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Behind the Scenes: Headspace


Hi my name is Mark Faasen. I am a mechanical engineering student from Germany. In the rational and theoretical world of engineering, I feel the need to create a balance by making art. So I draw and work with Blender in my spare time. Drawing was always a big thing for me but I got into 3D software more than a decade ago after watching a viral YouTube video of some guys messing around with motion tracking. I thought “man you can create anything in 3D. I want to make robots and spaceships and dragons and ...”. So my journey started with the dream to bring things to life. Searching for software, I stumbled across Blender. I've spent countless hours watching tutorials and teaching myself over the past couple of years. The process has been very enjoyable because the Blender community was always there to lend a helping hand.

Nowadays, with the recent upgrade to version 2.8, my love for Blender has been rebooted. I like everything about it—so much so that I do not use any other software in my pipeline!


Blender only. I'm a Blender purist.


The way I like to work is with procedural generation and a bit of randomness. By that, I mean that I rarely have a clear concept in mind when starting to work. It's like doodling in 3D. I just throw things in there and see what looks good. Most of my time I spend arranging the objects, playing with different settings of generated noise textures, and fiddling around with colors and lighting. For me, this is the most fun.

But sometimes it's different. Like for this work. It was created for the Weekend Challenge on Blender Artists. When I read the challenge topic “Lucid Dreaming”, an image just popped into my mind and I was determined to bring it to life!

Modeling and Materials

I had never created a human head in Blender before nor had I used the sculpting tool very much. That's why I grabbed a free head model online and performed a quick brain surgery on the poor guy using a solidify modifier followed by a boolean operation.

Afterward I created a plane to make the lake.

To give a sense of scale, I tried to recreate the effect of wind on large planes of water: there will be areas with tiny ripples and areas without. So I plugged a noise texture into the roughness input node:

But I still felt the need to add some bigger waves so I used another noise texture as input for the displacement node:

Then it was time to create an island—I made a plane, subdivided it, grabbed some vertices, and moved them upwards with proportional editing enabled. I added a displacement modifier on top to create the little details.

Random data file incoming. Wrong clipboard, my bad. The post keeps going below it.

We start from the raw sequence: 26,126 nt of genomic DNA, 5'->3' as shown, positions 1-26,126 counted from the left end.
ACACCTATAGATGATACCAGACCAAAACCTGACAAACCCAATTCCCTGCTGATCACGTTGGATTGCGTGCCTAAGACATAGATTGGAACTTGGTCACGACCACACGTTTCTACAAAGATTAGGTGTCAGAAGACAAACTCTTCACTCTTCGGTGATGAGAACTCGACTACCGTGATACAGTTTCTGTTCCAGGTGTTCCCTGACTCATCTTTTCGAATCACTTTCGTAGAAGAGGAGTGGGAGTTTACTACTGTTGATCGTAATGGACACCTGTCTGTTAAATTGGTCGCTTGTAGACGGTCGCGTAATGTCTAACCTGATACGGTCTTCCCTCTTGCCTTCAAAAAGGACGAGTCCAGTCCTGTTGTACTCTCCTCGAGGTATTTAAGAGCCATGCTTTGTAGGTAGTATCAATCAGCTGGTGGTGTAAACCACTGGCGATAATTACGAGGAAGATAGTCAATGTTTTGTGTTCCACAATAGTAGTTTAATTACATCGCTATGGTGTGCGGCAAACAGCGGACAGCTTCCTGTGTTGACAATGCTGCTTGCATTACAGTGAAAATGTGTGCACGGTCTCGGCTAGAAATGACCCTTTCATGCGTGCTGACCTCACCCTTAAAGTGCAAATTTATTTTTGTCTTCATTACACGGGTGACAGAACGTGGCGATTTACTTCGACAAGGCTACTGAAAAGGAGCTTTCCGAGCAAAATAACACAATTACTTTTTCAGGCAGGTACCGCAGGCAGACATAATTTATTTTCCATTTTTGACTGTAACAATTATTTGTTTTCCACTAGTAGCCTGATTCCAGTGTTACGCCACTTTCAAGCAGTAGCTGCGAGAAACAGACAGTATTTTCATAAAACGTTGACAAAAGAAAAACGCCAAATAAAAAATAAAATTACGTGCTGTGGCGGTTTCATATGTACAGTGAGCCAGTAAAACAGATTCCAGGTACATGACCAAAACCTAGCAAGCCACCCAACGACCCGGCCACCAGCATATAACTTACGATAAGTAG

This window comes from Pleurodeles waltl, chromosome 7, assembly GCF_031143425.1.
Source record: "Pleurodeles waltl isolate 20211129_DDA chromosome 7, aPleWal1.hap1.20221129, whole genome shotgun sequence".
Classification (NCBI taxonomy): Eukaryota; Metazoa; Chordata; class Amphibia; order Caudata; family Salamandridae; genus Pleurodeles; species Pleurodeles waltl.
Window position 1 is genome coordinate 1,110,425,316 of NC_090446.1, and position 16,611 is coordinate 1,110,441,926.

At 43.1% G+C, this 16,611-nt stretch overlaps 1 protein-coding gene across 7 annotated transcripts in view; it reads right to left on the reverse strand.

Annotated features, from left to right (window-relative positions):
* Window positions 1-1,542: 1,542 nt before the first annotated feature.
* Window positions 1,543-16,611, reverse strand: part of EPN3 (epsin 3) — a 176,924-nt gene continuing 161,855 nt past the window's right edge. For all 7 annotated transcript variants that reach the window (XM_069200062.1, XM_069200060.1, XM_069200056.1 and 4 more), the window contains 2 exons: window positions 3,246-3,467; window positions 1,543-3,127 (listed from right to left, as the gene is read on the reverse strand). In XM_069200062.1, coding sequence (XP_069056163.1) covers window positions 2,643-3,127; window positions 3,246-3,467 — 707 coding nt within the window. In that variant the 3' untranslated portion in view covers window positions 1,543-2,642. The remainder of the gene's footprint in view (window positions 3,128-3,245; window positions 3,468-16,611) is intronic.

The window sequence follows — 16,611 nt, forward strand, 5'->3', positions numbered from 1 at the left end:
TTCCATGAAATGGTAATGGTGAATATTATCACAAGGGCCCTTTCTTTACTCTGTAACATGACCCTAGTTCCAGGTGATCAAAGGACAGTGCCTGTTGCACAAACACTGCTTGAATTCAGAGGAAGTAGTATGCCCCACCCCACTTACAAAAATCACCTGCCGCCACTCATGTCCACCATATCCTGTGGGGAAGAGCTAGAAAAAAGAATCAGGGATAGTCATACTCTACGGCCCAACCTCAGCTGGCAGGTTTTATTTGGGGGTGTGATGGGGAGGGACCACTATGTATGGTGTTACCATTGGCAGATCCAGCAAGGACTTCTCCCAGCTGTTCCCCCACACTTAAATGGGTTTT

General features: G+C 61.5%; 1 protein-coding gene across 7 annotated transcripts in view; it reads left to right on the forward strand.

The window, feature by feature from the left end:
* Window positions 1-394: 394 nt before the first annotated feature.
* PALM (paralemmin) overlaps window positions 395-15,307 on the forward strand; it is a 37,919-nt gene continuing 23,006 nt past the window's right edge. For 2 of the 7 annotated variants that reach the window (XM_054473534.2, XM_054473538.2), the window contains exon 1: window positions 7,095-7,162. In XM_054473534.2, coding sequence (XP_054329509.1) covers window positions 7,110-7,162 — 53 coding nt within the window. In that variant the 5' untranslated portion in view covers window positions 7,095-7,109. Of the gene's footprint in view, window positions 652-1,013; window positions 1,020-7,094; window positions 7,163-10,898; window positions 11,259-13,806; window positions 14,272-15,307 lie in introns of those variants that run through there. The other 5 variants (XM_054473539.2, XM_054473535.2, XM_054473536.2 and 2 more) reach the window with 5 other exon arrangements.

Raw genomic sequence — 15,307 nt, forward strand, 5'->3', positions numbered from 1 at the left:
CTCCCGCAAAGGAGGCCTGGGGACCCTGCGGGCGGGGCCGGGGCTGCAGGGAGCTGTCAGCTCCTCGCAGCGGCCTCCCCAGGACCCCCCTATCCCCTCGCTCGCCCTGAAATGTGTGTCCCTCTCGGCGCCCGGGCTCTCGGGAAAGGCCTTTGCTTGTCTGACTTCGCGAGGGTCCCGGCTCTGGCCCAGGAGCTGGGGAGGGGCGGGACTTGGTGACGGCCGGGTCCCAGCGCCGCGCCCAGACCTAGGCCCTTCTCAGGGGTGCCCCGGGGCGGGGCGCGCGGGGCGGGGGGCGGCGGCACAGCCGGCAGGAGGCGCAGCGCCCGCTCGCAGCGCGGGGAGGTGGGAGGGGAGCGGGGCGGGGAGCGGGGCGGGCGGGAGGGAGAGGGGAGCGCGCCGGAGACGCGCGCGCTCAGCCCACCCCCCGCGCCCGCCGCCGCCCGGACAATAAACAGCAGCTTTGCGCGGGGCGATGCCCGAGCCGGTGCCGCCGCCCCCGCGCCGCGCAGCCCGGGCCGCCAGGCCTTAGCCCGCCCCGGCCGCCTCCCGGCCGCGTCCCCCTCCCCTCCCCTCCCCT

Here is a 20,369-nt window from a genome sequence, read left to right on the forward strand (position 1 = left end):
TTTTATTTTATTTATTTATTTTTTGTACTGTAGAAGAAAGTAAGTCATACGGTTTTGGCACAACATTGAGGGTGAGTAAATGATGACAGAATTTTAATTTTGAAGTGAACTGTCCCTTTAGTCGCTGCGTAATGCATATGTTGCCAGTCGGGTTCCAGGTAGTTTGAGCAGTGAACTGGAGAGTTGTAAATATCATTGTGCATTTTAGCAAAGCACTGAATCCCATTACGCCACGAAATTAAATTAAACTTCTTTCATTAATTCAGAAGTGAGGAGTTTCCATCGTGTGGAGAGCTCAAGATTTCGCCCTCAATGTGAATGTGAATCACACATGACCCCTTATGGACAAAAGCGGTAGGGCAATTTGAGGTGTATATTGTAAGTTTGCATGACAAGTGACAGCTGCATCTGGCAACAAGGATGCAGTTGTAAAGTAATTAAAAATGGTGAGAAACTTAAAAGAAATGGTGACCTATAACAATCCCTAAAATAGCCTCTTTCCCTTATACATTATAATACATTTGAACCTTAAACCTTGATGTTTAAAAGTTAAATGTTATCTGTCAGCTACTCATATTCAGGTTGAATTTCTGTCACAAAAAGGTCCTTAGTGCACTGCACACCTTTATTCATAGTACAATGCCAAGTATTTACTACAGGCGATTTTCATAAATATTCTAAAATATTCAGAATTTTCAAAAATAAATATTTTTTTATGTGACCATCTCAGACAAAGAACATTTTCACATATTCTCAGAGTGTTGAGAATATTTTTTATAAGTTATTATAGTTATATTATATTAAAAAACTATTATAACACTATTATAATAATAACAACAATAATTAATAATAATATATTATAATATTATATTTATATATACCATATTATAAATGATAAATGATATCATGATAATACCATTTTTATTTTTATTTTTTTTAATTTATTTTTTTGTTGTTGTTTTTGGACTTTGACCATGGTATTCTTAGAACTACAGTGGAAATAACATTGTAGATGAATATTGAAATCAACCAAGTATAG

The color of the island is based on its own height. The material takes the Z-Location from the geometry and utilizes a color-ramp to map different colors to the height. I mixed in a little noise texture to break up the smooth transitions.

Modeling the rest was also simple since the camera was far away for the final shot so there was no need for details. In fact, I'm a little embarrassed to show these awful models, but it just goes to show that not everything has to be perfect and you can save a ton of time by keeping things simple.

I would even say that I spent too much time modeling the porch since none of it is visible in the final render. But it wasn't difficult to model, anyway. Basically just some cubes slabbed together with a brick texture on top. The tree was quickly generated with this Modular Tree Add-on. I didn't even use textures on it. And to make the scene look more alive, I decided to add a bit of grass on the island using a particle system to distribute the grass clumps across the surface. I wanted a bit more control over where the grass should grow, so I assigned the particle systems density to a new vertex group and then painted in the areas of growth with the weight paint tool.

The scene was still missing something at that point. I wanted the scene to expand out of the head like it was expanding into this dreamworld. I tried to add waterfalls on the edges of the head but I couldn't get it to look right. But then I thought about clouds emerging from the inside of the head. I was very happy with this idea. Firstly, it opened up the space a lot and secondly, it added a bit of visual complexity. The clouds were created using a volumetric shader with a Musgrave texture plugged into the density.

Then I added a few more birds in the sky to create the feeling of freedom, I guess.


And finally, it was time for the lighting, one of my favorite parts of any project. I just love how the whole mood of a picture can change with different lights and colors! Thinking about the challenge's theme “Lucid Dreaming” I thought the head and background should have nightly blue tones and the dream scene should provide bright contrast with vibrant yellow and orange tones.

To separate the head from the background I added a few rim-lights to catch the edges. Also, the “Light Blue” area light is very important as it lights up the actual rim and separates the clouds from the background. For me, it also gives the impression that there is a world with a nice blue sky in his dream. A little trick I do often is to add two lights in close proximity with slightly different hues. It helps to add more colors to an image.

The background itself is just a plane and the lighting creates a nice color gradient on it.

And that's basically it. I had a ton of fun on this project and it helped me to improve my workflow. I hope this behind-the-scenes look will help you too!

About the Author

Mark Faasen, Mechanical engineering student from Germany. In love with Blender and the Blender community.



About the Author

Abby Crawford

I've been a part of the BlenderNation team since 2018, producing Behind the Scenes and Meet the Artist features that highlight Blender artists and their work.

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